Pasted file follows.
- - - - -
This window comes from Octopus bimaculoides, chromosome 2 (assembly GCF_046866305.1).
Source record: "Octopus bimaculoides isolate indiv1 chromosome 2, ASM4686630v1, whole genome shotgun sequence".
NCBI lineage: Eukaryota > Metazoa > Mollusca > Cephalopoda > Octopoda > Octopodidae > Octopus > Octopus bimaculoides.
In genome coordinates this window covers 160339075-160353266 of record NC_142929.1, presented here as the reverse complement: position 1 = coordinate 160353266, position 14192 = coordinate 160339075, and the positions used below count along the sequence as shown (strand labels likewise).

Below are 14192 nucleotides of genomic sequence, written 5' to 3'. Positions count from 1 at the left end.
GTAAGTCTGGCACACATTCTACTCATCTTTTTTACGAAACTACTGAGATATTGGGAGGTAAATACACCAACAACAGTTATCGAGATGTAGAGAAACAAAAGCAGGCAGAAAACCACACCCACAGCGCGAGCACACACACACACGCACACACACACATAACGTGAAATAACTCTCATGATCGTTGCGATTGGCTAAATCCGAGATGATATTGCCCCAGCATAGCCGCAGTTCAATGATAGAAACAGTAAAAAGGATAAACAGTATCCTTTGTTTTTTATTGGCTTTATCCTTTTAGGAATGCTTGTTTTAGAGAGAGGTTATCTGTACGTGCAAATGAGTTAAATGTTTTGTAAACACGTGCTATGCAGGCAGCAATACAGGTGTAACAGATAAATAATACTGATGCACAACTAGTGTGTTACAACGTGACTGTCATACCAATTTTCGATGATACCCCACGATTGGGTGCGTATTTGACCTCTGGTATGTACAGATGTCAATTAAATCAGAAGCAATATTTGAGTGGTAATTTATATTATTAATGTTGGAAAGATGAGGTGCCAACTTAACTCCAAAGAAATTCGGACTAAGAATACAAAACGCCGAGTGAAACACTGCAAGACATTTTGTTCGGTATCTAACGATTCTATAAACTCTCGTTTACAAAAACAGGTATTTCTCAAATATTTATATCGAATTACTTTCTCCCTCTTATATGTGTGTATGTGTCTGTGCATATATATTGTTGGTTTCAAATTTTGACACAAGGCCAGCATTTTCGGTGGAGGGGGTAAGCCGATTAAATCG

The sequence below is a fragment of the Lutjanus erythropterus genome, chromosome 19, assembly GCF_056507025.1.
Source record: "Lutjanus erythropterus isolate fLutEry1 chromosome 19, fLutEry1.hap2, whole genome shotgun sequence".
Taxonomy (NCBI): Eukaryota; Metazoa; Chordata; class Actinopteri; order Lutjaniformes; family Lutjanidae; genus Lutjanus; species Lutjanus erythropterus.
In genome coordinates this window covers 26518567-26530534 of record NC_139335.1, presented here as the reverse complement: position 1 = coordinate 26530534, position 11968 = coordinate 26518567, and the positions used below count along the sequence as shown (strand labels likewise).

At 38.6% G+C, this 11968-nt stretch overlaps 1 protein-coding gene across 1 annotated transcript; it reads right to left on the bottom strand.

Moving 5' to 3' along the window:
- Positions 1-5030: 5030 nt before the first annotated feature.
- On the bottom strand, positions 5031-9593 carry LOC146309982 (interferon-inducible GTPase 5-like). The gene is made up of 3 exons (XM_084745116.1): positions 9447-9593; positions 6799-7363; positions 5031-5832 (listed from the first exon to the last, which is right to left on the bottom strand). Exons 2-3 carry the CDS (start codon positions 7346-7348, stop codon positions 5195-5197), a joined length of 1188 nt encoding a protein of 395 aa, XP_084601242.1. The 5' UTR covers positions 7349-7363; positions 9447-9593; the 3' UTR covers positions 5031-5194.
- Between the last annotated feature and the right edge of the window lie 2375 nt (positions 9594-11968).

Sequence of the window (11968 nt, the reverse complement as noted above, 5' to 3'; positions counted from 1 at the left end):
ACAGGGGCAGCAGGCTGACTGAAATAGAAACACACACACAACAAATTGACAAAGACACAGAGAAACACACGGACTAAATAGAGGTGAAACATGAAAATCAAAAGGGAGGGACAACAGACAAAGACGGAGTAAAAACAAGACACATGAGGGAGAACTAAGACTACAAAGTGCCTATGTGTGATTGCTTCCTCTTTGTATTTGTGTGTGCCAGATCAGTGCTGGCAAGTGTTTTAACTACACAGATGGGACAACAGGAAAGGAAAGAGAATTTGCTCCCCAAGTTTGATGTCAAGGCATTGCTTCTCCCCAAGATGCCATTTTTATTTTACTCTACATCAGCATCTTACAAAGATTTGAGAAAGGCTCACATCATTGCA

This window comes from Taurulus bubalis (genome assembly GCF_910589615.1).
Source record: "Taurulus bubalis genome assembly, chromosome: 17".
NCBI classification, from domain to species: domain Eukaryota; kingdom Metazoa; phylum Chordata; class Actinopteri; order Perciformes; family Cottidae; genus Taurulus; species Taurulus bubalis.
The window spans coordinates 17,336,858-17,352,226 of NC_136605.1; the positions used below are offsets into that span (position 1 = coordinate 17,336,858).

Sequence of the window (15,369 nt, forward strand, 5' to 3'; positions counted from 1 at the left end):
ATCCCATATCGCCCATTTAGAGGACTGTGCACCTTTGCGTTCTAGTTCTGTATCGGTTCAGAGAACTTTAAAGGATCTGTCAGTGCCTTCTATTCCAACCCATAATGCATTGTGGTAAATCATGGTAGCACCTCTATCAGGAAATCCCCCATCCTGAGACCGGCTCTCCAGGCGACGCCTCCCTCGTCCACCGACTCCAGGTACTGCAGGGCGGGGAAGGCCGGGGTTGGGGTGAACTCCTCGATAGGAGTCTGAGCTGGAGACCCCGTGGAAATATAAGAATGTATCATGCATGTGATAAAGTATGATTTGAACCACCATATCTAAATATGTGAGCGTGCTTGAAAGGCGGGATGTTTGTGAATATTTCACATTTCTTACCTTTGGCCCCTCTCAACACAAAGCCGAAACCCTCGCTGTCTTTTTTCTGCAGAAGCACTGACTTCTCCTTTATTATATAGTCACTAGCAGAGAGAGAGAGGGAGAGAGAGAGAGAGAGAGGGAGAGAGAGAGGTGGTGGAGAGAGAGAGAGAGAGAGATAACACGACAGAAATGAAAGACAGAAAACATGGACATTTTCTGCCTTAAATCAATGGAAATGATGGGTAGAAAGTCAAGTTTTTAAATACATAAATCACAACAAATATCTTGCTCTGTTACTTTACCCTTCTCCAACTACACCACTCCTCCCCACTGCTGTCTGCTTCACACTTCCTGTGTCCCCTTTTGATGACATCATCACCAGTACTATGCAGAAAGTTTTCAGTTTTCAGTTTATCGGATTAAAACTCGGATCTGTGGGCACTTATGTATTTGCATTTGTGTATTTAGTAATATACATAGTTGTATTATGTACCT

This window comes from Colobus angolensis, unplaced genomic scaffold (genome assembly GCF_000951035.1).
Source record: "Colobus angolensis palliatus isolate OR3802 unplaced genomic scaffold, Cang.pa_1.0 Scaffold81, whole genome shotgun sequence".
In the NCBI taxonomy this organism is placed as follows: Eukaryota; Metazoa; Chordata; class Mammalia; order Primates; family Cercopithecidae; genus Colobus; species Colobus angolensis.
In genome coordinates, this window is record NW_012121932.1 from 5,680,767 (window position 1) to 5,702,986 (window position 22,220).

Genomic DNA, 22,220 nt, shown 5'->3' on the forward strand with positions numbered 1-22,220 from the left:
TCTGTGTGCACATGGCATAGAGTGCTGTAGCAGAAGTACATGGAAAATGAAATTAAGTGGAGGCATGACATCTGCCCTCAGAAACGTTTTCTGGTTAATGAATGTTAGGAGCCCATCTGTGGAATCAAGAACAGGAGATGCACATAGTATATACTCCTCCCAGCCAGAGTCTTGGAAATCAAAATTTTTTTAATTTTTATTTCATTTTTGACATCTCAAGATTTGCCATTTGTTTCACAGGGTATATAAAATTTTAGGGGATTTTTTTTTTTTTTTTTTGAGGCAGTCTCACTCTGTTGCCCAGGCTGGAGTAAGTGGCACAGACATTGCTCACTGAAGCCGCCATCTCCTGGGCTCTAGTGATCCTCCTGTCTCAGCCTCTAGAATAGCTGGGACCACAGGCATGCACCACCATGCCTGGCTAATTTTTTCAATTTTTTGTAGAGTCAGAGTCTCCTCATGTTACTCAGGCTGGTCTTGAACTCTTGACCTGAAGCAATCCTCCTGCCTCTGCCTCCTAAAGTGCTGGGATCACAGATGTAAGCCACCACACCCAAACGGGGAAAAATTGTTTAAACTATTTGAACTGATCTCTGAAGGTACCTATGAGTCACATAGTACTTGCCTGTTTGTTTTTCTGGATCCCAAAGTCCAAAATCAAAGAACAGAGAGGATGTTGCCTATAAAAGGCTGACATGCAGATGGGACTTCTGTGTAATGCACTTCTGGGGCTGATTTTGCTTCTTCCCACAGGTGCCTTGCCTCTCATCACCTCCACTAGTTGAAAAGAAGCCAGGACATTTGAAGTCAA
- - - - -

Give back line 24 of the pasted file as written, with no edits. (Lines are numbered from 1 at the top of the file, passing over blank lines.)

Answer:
This window comes from Colobus angolensis, unplaced genomic scaffold (genome assembly GCF_000951035.1).